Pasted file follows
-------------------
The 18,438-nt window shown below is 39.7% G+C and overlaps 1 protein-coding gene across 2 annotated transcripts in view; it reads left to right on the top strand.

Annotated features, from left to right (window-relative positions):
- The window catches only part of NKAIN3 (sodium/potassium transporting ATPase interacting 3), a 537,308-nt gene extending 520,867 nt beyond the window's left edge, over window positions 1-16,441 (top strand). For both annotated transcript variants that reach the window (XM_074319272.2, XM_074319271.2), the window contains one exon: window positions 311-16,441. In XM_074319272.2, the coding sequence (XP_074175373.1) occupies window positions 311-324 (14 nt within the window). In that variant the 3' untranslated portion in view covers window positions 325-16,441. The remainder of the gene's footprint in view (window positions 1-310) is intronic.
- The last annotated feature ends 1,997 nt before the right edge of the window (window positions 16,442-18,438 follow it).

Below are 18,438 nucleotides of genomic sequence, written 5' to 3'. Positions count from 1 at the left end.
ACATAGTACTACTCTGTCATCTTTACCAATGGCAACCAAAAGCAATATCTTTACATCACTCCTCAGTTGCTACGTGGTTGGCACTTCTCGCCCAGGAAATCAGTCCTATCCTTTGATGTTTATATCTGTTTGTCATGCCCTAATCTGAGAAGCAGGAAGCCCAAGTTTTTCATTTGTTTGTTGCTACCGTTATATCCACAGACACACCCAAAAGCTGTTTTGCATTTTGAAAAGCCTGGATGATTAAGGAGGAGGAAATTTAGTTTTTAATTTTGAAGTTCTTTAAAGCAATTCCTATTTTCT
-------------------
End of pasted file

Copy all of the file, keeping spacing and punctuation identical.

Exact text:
The 18,438-nt window shown below is 39.7% G+C and overlaps 1 protein-coding gene across 2 annotated transcripts in view; it reads left to right on the top strand.

Annotated features, from left to right (window-relative positions):
- The window catches only part of NKAIN3 (sodium/potassium transporting ATPase interacting 3), a 537,308-nt gene extending 520,867 nt beyond the window's left edge, over window positions 1-16,441 (top strand). For both annotated transcript variants that reach the window (XM_074319272.2, XM_074319271.2), the window contains one exon: window positions 311-16,441. In XM_074319272.2, the coding sequence (XP_074175373.1) occupies window positions 311-324 (14 nt within the window). In that variant the 3' untranslated portion in view covers window positions 325-16,441. The remainder of the gene's footprint in view (window positions 1-310) is intronic.
- The last annotated feature ends 1,997 nt before the right edge of the window (window positions 16,442-18,438 follow it).

Below are 18,438 nucleotides of genomic sequence, written 5' to 3'. Positions count from 1 at the left end.
ACATAGTACTACTCTGTCATCTTTACCAATGGCAACCAAAAGCAATATCTTTACATCACTCCTCAGTTGCTACGTGGTTGGCACTTCTCGCCCAGGAAATCAGTCCTATCCTTTGATGTTTATATCTGTTTGTCATGCCCTAATCTGAGAAGCAGGAAGCCCAAGTTTTTCATTTGTTTGTTGCTACCGTTATATCCACAGACACACCCAAAAGCTGTTTTGCATTTTGAAAAGCCTGGATGATTAAGGAGGAGGAAATTTAGTTTTTAATTTTGAAGTTCTTTAAAGCAATTCCTATTTTCT